I quite enjoyed playing Epic Mickey and I'm beyond excited for upcoming Epic Mickey: The Power of Two. So far, it looks like it's going to be one heck of a project, and here's an Insider look at the game. For now, Power of Two is actually up for pre-order on Amazon for those who want to reserve it (for release in October), as well as a second, related title, Epic Mickey: Power of Illusion for Nintendo DS (also up for pre-order). There's a cool video here if you want to see one, too.

On Photography:

Light Stalking put up a handy list of "10 Unmissable Apps for iPad and iPhone Photographers" and needless to say, I agree that these are all great apps.There are others I'd recommend though, such as TrueHDR and, for the fun of it, Puri!, iPurikura, Pudding Cam and other fun puri apps for the Japan enthusiasts among us.

Two FREE Webinars are happening on Tuesday, May 1 on the subject of color balance thanks to X-rite Photo. It's a start-to-finish explanation on the process and includes instruction in Lightroom 4 and Photoshop. A great opportunity for everyone! Here's the invitation.

On Geek Jewelry:


I need this bracelet in my life. I've never been much of a Hello Kitty fan, but I find the older I get the more charming I find her (I even play Hello Kitty Online when I've got the time). Then again, it's also a Star Wars related item, which is the first way I was drawn to this. Here's where you could buy it. (via Fashionably Geek)

[I think that's good for this week. Thanks to everyone that tunes in, and I hope you find some interesting stuff in here! As always, be sure to throw links my way to anything you'd like me to share on this column with other folks.]

Thursday, April 26, 2012

Story Mode Complete: Legend of Zelda: Skyward Sword

It's never a bad time for a good 'ol Zelda game.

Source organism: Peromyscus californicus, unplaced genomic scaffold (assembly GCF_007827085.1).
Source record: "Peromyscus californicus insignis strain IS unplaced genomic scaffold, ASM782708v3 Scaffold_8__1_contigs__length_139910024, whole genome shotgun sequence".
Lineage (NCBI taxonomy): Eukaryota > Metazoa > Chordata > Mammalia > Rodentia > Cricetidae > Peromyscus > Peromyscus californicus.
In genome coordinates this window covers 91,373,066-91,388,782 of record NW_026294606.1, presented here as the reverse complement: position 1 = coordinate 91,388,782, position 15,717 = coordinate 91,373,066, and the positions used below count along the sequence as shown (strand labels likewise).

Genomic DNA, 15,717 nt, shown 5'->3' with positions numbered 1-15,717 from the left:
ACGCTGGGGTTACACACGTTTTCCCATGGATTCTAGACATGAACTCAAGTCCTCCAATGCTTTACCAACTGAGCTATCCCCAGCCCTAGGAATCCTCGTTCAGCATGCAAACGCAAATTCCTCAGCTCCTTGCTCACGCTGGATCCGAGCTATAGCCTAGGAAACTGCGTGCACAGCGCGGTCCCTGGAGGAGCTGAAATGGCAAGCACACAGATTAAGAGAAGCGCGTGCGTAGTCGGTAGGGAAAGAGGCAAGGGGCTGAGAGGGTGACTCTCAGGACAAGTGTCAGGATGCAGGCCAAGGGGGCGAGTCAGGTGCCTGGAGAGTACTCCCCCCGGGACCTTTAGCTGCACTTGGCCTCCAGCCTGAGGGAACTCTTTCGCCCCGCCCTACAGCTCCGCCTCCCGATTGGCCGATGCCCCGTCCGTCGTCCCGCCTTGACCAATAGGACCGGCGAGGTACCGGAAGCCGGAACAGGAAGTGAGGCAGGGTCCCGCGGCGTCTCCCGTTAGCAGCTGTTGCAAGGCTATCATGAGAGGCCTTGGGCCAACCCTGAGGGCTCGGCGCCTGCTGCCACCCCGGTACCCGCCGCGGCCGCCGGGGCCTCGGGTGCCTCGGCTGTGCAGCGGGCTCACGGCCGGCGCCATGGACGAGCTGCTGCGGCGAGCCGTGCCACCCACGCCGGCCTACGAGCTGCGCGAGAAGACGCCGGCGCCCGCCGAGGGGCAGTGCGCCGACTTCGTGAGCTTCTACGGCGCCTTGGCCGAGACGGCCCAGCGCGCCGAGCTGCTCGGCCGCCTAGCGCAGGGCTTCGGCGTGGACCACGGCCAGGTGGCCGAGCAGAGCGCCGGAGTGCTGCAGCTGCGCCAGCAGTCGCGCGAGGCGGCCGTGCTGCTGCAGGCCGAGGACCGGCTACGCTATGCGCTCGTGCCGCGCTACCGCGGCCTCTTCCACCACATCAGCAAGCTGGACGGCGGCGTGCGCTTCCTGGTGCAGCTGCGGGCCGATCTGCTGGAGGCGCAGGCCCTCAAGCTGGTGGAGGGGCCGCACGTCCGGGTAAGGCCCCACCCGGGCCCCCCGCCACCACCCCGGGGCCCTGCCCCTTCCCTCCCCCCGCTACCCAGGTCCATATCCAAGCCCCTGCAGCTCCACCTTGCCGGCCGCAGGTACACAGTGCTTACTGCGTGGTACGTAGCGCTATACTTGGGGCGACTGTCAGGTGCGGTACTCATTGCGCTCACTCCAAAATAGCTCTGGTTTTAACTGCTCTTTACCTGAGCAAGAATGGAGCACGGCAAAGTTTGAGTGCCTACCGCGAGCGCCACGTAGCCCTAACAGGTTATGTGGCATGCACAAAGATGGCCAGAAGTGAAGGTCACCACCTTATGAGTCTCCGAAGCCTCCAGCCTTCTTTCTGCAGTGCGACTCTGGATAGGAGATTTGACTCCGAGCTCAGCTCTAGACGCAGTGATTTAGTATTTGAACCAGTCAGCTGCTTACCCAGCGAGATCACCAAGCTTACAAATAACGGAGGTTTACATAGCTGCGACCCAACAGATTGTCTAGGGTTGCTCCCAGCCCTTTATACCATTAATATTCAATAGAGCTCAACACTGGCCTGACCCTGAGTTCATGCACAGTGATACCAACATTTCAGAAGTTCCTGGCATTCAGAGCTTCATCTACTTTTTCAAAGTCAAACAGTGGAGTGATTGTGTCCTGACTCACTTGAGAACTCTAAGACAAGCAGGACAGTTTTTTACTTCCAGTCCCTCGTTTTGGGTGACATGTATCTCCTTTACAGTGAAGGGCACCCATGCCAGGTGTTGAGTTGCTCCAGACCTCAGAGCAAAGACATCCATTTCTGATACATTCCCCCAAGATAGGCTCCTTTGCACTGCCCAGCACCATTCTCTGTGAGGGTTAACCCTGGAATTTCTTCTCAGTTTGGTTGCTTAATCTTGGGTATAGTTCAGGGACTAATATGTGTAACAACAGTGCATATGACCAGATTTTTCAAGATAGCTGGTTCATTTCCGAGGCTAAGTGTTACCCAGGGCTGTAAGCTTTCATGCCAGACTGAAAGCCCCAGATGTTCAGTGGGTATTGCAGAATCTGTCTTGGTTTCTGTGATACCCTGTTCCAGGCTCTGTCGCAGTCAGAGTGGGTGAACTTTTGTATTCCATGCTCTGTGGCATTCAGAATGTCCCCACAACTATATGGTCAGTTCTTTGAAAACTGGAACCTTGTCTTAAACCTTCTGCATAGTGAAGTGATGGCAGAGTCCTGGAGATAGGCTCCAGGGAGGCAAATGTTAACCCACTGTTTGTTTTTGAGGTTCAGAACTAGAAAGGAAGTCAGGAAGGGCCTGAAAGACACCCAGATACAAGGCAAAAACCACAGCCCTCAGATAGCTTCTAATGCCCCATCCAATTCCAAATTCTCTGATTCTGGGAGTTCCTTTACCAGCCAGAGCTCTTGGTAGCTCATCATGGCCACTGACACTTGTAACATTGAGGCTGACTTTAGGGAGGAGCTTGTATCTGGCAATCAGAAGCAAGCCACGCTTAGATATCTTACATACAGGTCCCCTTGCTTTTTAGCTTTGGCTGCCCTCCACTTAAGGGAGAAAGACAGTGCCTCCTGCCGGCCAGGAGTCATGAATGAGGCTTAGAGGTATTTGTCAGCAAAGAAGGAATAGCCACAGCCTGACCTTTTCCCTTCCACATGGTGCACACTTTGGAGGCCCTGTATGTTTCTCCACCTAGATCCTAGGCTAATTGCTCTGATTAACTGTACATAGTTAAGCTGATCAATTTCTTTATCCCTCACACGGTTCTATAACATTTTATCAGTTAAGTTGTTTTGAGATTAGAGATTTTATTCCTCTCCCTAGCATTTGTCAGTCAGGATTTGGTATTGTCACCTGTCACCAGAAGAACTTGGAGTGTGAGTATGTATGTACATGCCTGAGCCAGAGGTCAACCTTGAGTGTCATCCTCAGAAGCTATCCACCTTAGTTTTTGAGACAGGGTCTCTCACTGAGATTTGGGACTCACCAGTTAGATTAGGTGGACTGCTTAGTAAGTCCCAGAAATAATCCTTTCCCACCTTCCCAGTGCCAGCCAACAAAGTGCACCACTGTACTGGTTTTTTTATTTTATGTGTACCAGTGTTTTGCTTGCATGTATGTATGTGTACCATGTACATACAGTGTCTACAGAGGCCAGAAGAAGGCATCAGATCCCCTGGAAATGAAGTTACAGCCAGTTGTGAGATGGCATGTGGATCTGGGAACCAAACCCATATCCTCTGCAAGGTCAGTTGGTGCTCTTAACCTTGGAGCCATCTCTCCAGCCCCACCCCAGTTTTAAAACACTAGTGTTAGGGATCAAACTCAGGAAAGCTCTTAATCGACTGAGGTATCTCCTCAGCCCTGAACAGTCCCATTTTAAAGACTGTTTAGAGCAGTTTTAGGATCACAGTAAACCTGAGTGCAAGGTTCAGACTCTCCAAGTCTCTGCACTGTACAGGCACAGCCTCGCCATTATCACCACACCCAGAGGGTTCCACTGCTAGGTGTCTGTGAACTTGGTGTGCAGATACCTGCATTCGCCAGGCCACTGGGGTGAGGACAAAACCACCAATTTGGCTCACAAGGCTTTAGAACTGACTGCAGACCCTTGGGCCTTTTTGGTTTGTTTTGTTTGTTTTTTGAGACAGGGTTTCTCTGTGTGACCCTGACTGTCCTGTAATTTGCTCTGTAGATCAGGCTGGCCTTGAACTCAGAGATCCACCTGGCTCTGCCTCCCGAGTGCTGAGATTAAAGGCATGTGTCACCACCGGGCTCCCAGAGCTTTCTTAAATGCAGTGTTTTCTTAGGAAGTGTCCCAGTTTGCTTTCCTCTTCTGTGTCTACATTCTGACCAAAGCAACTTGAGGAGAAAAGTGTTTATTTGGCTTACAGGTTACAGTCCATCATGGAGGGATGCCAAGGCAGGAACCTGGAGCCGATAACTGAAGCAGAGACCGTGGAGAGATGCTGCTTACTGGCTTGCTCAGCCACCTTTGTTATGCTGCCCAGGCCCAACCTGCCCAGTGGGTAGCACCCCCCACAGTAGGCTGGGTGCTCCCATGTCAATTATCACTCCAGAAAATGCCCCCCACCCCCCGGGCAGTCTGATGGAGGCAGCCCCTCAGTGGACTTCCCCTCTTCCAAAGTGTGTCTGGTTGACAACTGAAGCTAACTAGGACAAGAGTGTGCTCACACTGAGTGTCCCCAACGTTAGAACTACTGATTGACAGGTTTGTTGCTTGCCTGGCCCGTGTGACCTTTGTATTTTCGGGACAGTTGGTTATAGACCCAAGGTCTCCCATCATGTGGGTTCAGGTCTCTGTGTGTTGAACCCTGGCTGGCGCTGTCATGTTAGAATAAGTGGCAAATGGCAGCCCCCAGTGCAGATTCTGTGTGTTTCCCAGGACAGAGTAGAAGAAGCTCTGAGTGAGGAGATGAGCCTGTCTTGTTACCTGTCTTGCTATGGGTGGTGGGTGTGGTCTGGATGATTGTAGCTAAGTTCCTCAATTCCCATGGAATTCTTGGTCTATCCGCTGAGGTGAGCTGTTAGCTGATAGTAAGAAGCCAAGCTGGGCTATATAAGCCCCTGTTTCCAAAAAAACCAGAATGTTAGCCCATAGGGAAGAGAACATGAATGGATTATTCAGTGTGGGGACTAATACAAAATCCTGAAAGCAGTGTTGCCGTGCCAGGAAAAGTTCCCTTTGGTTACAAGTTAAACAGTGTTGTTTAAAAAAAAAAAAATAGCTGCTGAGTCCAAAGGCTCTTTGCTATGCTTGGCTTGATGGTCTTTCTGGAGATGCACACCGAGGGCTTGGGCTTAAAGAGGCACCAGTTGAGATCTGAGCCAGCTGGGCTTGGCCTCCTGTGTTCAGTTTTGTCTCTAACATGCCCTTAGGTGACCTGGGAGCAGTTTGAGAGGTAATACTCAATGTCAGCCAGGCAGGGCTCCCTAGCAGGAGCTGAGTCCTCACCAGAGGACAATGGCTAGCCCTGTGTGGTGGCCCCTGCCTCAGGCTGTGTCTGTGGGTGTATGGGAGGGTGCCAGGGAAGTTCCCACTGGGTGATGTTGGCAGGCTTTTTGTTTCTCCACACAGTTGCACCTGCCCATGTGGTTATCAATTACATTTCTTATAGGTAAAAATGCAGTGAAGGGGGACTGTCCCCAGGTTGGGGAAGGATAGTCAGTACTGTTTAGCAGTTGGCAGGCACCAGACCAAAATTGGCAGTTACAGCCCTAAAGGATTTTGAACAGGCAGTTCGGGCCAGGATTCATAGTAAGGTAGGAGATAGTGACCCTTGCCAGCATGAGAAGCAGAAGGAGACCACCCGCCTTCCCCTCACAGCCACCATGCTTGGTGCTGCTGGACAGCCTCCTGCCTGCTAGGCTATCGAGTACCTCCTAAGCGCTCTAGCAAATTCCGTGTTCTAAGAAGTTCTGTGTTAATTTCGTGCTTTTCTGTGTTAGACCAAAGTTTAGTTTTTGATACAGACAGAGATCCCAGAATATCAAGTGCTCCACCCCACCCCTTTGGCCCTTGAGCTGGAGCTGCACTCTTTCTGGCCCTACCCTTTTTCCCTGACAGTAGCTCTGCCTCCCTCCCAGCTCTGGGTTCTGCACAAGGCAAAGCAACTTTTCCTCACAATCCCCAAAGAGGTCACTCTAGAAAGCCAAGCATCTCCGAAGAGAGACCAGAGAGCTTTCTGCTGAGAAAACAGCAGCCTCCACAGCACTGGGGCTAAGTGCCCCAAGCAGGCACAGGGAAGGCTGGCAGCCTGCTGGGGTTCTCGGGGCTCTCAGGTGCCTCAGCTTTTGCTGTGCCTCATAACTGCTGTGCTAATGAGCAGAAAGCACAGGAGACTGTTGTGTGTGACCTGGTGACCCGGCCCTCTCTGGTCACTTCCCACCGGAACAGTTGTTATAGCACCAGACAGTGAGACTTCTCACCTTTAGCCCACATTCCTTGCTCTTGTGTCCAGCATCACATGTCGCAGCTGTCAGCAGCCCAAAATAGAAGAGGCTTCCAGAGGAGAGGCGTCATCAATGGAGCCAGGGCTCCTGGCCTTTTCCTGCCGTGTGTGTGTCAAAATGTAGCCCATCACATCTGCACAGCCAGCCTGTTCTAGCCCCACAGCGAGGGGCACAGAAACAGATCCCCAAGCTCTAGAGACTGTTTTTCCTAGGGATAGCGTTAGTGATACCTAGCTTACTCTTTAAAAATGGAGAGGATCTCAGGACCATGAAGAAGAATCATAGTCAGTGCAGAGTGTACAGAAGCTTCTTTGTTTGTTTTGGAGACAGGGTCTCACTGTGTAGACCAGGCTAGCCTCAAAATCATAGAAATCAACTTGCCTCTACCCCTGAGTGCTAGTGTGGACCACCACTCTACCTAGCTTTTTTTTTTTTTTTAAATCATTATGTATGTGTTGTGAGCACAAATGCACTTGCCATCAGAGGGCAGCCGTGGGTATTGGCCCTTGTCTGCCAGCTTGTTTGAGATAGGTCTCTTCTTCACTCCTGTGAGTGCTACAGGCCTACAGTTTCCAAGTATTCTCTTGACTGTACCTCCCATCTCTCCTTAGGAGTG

Last night, I felt that it was about time I put my foot down and told the game who's boss. Except, the game pretty much whooped me. What should have been maybe 30 minutes of game play at most turned out to be three hours.

Before I get into that, though, I'll just talk about the game itself and how cool it is.

Skyward Sword is very much a "Zelda Game." It follows the criteria we've seen before, except the all-new storyline is meant to be the prequel to all prequels - the original Link and proto-Zelda. We even got proto-Ganon who is called Demise and looks like a complete bad-ass.

(click through to read more)

Wednesday, April 25, 2012

Book Review: 'Castle in the Air' by Diana Wynne Jones

Once I finished reading Howl's Moving Castle by Diana Wynne Jones (my review/thoughts here) I knew I had to read the other two companion pieces. The first one I picked up is Castle in the Air, which takes place in the same world and country, but isn't a sequel by any means.

Castle in the Air is about a humble carpet merchant called Abdullah who after purchasing a magic carpet off a stranger meets the love of his dreams, only to see her carried away right in front of his eyes. He enlists the aide of said carpet, a genie, a wandering soldier and a few furry friends in his quest for his love, who has been taken up to a palace in the clouds by a djinn.

(click through to read more)

Monday, April 23, 2012

A Night At The Opera with MISO


One could go visit the opera and experience a love story with fierce drama and top-notch musical quality throughout the season, but getting not just the drama and quality, but a sampling of music from over ten different scores is a rare treat. "A Night At The Opera" featuring MISO (Miami Symphony Orchestra) and the vocal studio of Manny Perez was just that - a truly delectable treat featuring a different soloist for each aria.

(click through to read more)

Friday, April 20, 2012

Friday Things: 04/20

[Friday Things is back again! So soon..! I think this week there'll be more time wasters than usual...]

On Food-related Geekery:

Captain America cupcakes! Here's a great do-it-yourself instructional on getting your cupcakes of any kind to look like his shield! Found it via The Mary Sue.


I like pie. I'm sure you do, too. What if I told you there were only $25 between you and some pie pops? Yeah, I knew that'd get your attention. You can buy the Babycakes Pie Pop Maker here. Found this via Super Punch.

On Geek Jewelry and Apparel:

Into Portal? You'll probably like these GLaDOS-inspired rings by Chris Myles (there's even a Hello Kitty style ring!) that are up for sale. Found this by The Mary Sue.

My love of Star Wars knows no bounds, and these shoes are right up my alley. Sure, there are lots of shoes that attempt the same thing, but it won't stop me from sharing them with you all. These are custom shoes by Holly Grothues who will basically put any geekery into her shoe designs (and more). Check her out! Found via Geek Crafts.